New class is used as a polemic term by critics of countries that followed the Soviet-type Communism to describe the privileged ruling class of bureaucrats and Communist party functionaries which arose in these states. Generally, the group known in the Soviet Union as the nomenklatura conforms to the theory of the new class. The term was earlier applied to other emerging strata of the society. Milovan Đilas' new-class theory was also used extensively by anti-communist commentators in the Western world in their criticism of the Communist states during the Cold War.

Red bourgeoisie is a pejorative synonym for the term new class, crafted by leftist critics and movements like the 1968 student demonstrations in Belgrade. New class is also used as a term in late 1960s post-industrial sociology.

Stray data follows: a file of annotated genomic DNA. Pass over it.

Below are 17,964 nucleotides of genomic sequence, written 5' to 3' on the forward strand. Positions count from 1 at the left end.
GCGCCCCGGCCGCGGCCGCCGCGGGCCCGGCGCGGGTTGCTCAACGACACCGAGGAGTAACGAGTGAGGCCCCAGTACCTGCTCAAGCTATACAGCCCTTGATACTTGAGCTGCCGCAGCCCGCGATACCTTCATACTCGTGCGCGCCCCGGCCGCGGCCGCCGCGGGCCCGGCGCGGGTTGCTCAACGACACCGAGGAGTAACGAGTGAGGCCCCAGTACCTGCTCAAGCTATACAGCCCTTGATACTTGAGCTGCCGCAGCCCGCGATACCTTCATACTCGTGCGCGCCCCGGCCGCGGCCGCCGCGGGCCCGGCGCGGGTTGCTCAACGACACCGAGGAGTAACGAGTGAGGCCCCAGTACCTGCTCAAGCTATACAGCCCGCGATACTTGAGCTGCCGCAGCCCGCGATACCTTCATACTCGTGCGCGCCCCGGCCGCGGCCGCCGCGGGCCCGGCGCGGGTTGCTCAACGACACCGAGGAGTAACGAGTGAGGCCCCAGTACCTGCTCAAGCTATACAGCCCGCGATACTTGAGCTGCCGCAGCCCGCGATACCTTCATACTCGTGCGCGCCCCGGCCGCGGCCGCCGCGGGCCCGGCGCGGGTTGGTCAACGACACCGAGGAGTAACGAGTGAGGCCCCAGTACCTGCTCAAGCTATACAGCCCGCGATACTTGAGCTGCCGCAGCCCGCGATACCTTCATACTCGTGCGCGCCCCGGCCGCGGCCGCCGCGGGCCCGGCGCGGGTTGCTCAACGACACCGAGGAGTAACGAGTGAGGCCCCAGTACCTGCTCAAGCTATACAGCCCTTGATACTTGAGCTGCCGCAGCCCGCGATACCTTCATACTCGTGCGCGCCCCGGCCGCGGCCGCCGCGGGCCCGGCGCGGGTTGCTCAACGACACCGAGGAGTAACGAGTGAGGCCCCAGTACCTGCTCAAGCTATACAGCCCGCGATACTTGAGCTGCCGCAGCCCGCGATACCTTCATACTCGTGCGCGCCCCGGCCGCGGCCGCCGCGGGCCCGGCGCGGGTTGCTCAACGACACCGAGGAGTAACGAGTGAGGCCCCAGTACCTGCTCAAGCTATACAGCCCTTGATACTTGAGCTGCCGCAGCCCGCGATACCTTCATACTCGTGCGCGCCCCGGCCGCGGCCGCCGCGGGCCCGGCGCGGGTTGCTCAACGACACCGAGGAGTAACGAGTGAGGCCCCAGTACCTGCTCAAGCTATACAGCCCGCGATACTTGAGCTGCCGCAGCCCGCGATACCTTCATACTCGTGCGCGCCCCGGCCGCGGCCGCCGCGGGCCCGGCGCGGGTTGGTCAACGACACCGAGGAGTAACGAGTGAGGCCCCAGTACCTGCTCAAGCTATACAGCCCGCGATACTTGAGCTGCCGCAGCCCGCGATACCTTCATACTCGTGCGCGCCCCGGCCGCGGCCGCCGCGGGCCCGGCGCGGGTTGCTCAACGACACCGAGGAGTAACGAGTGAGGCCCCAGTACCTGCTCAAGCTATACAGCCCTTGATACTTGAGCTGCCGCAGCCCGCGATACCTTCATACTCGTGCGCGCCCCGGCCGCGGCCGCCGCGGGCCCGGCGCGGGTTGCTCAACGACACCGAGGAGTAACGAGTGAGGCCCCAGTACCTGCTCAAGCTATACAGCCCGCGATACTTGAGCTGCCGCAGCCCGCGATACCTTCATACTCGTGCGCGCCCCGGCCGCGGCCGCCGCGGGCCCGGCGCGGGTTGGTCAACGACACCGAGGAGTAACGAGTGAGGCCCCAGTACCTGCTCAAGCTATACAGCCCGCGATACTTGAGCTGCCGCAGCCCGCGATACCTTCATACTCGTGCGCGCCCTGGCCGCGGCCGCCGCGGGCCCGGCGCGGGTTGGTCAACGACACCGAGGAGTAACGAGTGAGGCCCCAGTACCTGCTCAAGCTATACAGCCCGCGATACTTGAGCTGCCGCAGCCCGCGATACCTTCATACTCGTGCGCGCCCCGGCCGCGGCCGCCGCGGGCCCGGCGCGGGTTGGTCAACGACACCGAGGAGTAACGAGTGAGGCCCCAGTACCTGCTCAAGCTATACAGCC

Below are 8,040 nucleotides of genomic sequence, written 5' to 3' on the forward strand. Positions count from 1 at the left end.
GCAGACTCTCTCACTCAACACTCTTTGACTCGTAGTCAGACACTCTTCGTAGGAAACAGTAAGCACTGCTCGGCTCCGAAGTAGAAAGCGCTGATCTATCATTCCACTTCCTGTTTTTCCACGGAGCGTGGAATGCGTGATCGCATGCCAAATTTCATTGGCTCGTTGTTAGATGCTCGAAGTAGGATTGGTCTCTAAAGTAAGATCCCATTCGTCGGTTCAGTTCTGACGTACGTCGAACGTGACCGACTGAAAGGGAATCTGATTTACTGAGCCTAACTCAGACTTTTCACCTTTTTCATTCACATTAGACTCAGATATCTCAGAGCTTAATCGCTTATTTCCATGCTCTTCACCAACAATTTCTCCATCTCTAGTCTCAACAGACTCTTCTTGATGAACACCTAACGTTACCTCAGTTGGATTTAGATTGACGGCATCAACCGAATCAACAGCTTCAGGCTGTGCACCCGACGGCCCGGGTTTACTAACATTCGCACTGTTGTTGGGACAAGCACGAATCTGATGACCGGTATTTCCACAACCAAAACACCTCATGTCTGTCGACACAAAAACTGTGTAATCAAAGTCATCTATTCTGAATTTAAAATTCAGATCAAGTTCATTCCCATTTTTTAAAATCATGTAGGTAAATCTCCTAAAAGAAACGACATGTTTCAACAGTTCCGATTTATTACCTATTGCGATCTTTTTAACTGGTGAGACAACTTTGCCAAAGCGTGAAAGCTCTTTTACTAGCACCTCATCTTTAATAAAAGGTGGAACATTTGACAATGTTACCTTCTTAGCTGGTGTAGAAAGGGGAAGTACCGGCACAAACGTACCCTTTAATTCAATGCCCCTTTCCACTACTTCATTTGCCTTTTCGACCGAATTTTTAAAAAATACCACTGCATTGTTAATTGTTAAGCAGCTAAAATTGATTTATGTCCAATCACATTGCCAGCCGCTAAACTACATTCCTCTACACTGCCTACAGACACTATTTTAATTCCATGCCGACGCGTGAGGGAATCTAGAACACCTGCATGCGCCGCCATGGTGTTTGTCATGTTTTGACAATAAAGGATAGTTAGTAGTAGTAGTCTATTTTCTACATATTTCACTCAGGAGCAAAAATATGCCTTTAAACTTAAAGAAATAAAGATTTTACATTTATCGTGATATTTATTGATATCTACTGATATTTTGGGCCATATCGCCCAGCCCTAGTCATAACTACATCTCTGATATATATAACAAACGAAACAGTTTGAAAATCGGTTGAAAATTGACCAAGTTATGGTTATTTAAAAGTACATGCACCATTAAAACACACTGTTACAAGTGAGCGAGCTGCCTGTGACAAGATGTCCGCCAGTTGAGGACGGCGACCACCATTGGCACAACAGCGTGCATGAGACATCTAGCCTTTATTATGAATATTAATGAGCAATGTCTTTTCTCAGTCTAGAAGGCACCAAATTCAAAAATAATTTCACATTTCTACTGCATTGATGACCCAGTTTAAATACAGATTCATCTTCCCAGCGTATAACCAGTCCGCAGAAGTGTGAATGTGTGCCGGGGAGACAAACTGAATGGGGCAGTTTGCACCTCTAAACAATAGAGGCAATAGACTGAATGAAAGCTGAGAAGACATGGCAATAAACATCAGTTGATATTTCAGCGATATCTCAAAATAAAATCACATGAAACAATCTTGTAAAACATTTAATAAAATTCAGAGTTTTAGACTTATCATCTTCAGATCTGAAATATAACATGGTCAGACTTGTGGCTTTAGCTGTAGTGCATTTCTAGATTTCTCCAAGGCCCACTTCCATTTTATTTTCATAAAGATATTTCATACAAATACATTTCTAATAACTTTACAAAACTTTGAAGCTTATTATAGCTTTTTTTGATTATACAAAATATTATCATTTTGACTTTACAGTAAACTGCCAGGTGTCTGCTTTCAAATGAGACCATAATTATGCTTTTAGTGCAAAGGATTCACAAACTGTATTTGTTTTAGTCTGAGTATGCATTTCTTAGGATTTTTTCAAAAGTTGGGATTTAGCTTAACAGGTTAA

Milovan Đilas' analysis

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A theory of the new class was developed by Milovan Đilas the Vice President of the Federal People's Republic of Yugoslavia under Josip Broz Tito, who participated with Tito in the Yugoslav People's Liberation War but was later purged by him as Đilas began to advocate democratic and egalitarian ideals, which he believed were more in line with the way socialism and communism should look like. There were also personal antagonisms between the two men, and Tito felt Đilas undermined his leadership. The theory of the new class can be considered to oppose the theories of certain ruling Communists, such as Joseph Stalin, who argued that their revolutions and/or social reforms would result in the extinction of any ruling class as such.[1][2] It was Đilas' observation as a member of a Communist government that Party members stepped into the role of ruling class, a problem which he believed should be corrected through revolution. Đilas' completed his primary work on his new class theory in the mid-1950s. While Đilas was in prison, it was published in 1957 in the West under the title The New Class: An Analysis of the Communist System.